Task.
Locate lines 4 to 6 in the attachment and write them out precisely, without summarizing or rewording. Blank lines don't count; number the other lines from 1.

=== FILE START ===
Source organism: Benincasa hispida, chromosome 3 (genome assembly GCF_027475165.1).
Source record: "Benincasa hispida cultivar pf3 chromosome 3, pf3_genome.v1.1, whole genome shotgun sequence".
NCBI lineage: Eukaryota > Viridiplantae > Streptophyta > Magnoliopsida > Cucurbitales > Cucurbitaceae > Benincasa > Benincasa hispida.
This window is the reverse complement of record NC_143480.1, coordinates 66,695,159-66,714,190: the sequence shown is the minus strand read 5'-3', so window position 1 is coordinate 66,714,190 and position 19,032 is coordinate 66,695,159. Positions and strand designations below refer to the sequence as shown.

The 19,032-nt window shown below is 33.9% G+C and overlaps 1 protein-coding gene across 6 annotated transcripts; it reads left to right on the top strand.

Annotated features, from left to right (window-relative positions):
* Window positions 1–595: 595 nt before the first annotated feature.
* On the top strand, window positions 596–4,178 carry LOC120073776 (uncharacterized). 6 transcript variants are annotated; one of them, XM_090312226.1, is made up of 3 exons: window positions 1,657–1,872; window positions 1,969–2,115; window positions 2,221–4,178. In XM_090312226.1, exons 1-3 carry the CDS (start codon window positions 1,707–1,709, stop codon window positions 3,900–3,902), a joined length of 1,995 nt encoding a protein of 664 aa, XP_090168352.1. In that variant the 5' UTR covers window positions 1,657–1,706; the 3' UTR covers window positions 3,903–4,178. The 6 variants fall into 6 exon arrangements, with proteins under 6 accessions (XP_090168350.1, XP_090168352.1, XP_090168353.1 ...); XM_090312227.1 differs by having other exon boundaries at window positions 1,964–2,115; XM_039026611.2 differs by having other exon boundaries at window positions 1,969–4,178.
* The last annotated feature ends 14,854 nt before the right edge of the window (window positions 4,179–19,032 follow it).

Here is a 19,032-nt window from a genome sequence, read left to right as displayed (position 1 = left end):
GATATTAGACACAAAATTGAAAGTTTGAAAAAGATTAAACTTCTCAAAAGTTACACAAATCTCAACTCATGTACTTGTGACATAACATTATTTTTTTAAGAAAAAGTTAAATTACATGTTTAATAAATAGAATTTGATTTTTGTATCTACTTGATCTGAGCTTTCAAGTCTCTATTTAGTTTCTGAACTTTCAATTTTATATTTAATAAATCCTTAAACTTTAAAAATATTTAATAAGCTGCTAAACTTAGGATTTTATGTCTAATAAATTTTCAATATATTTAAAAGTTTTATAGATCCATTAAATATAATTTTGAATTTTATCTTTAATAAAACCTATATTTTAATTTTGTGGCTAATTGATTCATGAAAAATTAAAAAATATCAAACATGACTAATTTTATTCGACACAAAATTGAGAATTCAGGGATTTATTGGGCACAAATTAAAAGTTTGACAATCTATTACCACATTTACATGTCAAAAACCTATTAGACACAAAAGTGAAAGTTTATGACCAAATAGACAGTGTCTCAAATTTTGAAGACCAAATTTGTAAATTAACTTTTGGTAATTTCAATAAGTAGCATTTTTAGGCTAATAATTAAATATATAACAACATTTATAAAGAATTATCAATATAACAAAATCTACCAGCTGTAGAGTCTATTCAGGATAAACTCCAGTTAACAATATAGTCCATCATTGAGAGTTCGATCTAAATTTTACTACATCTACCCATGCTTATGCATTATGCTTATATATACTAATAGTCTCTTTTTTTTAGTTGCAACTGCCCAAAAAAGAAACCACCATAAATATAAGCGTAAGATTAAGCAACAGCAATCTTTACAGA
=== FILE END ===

This window is the reverse complement of record NC_143480.1, coordinates 66,695,159-66,714,190: the sequence shown is the minus strand read 5'-3', so window position 1 is coordinate 66,714,190 and position 19,032 is coordinate 66,695,159. Positions and strand designations below refer to the sequence as shown.

The 19,032-nt window shown below is 33.9% G+C and overlaps 1 protein-coding gene across 6 annotated transcripts; it reads left to right on the top strand.

Annotated features, from left to right (window-relative positions):